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April 29, 1961

Experiences in a Vaginitis Clinic

Author Affiliations

Director of the Obstetrical and Gynecological Research Institute 2614-2616 Crawford Houston 4, Tex.

JAMA. 1961;176(4):389. doi:10.1001/jama.1961.03040170135028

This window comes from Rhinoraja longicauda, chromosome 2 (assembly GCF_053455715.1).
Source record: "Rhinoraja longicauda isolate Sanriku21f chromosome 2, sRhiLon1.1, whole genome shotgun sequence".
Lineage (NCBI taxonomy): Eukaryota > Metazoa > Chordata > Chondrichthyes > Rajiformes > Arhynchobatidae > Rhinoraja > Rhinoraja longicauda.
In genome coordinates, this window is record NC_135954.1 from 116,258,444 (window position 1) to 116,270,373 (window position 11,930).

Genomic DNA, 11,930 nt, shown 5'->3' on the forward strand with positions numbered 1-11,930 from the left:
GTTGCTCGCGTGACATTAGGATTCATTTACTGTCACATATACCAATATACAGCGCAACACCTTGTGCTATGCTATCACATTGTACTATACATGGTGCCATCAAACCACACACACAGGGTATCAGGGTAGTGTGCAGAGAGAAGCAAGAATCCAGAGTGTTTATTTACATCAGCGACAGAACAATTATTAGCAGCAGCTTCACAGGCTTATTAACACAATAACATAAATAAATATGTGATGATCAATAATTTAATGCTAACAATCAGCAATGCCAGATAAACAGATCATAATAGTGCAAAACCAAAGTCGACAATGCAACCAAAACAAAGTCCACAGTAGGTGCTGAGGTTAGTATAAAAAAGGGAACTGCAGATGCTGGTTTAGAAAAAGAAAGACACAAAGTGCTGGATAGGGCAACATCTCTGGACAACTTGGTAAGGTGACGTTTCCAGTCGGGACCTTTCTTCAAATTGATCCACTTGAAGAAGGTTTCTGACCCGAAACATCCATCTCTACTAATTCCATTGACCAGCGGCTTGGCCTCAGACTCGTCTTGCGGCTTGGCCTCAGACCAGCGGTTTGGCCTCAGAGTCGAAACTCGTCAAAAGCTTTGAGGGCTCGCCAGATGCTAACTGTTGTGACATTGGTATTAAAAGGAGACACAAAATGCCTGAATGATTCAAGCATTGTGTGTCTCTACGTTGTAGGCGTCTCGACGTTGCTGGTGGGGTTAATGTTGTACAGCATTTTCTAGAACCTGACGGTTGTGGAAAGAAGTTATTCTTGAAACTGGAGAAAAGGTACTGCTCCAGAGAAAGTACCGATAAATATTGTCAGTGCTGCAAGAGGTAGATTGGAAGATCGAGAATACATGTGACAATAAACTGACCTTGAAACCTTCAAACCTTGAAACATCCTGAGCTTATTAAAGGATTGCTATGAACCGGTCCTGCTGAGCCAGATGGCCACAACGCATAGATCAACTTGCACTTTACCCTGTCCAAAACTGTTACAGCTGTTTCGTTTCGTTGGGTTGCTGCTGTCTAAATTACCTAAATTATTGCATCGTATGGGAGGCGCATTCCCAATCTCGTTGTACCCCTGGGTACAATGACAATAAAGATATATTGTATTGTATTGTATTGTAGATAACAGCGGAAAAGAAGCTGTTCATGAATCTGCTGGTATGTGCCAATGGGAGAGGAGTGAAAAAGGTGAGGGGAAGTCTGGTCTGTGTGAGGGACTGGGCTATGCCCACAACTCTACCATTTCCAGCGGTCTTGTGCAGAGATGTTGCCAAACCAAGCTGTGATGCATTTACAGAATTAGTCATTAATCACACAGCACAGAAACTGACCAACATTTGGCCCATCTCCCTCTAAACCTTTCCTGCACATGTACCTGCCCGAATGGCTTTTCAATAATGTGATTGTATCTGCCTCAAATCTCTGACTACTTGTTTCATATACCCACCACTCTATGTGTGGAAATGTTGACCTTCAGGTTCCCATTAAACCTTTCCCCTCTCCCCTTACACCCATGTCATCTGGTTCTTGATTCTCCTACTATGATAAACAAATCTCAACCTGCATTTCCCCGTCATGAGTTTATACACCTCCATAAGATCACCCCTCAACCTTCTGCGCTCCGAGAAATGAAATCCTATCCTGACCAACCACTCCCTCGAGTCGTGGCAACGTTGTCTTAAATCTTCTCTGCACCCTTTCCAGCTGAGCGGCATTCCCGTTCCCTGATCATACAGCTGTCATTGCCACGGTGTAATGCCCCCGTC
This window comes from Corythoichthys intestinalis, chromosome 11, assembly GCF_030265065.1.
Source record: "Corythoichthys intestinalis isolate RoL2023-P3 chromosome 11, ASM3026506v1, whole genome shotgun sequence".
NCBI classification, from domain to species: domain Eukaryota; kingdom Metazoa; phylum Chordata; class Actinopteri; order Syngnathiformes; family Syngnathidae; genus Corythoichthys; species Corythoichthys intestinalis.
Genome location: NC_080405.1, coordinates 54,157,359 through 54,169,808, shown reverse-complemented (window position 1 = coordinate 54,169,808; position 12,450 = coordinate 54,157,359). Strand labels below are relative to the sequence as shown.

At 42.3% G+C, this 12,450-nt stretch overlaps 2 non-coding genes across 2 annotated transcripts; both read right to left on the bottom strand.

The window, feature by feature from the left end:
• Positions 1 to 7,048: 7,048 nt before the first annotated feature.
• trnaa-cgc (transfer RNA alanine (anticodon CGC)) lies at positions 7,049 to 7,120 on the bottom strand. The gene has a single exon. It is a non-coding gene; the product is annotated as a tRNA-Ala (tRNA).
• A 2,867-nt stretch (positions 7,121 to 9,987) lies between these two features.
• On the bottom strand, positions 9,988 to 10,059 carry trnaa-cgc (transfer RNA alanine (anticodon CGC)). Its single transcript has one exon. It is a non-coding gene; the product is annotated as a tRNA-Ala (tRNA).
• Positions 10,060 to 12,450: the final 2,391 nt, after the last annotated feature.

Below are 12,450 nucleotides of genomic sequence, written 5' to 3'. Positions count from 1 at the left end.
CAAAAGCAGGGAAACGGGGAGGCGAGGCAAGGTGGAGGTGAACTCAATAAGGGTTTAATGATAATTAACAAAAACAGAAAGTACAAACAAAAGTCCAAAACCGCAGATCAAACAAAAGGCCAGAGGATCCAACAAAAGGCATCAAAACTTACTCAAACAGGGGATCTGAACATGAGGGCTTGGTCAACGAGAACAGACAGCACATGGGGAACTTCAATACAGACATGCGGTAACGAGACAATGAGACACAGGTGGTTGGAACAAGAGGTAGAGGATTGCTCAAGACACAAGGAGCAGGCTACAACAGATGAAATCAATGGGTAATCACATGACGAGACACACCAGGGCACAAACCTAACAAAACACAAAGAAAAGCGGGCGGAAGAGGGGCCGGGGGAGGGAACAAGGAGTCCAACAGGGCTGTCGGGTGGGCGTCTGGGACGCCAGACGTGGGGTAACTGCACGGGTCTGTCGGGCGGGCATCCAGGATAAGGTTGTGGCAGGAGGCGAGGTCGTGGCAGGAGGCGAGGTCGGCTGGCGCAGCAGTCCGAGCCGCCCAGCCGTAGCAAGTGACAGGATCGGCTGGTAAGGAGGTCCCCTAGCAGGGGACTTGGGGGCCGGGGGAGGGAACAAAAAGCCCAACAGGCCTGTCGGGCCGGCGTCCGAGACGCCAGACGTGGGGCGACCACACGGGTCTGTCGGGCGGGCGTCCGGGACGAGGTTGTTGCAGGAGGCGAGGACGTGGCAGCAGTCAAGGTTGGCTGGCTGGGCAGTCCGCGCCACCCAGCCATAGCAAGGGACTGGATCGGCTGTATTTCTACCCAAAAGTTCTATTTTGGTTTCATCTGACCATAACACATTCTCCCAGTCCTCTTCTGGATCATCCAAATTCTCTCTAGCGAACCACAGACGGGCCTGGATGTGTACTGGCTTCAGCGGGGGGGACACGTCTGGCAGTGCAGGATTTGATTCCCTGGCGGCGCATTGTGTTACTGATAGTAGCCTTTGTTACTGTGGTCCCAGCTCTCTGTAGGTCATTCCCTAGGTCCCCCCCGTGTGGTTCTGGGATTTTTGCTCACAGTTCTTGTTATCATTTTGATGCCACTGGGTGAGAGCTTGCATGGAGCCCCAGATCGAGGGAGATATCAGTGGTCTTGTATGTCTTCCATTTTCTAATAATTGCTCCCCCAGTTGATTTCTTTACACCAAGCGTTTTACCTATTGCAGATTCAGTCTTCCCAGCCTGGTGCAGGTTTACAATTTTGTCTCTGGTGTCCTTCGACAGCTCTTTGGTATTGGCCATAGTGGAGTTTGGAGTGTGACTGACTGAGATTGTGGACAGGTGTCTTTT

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To the Editor:—  Having conducted a vaginitis clinic for many years, I wish to congratulate Dr. Lang on his excellent paper in The Journal, Dec. 3, 1960.It is well known that cancer must be ruled out in all leucorrhea cases. We no longer suggest that a physician collect only 1 or 2 drops of secretion, but rather as much as possible to facilitate pathogen identification. The secretion is placed in a test tube containing 1/2 to 1 cc. of normal saline solution. For fresh smear studies for Trichomonas, Candida, Hemophilus, types of epithelial cells present, etc., special cultures are made if necessary. Contrary to Dr. Lang's findings, we find that the pH determinations are important. About 85 per cent of the trichomonal or hemophilic or nonspecific vaginal infections produce a pH concentration of 4.9 to 5.9. Candida albicans produces a pH level near 4.5, and all acute vaginitis begins

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